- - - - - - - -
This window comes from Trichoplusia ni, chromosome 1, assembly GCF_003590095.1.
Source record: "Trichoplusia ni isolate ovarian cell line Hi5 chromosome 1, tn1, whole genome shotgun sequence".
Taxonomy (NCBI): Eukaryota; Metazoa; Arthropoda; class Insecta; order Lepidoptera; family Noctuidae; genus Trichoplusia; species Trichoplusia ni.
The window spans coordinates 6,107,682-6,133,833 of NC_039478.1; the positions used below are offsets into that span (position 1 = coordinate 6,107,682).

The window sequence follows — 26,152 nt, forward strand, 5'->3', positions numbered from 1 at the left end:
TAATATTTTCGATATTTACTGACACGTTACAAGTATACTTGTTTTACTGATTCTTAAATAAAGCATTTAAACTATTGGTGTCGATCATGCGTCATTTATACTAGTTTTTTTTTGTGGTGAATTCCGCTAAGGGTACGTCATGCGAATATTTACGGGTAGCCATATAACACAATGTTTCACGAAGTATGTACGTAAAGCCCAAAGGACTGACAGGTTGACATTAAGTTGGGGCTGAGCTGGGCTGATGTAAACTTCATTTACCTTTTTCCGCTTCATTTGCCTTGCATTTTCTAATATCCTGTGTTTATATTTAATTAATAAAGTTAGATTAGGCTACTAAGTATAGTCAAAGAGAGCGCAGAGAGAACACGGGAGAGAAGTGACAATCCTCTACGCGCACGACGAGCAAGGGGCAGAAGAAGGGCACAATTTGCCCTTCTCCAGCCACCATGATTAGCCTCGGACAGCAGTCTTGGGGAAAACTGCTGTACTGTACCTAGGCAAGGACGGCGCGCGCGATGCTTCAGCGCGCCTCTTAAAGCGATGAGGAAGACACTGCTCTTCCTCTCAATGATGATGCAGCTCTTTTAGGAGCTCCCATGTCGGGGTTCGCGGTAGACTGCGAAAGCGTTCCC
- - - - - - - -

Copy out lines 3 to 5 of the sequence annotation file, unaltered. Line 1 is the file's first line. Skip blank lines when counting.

Taxonomy (NCBI): Eukaryota; Metazoa; Arthropoda; class Insecta; order Lepidoptera; family Noctuidae; genus Trichoplusia; species Trichoplusia ni.
The window spans coordinates 6,107,682-6,133,833 of NC_039478.1; the positions used below are offsets into that span (position 1 = coordinate 6,107,682).

The window sequence follows — 26,152 nt, forward strand, 5'->3', positions numbered from 1 at the left end: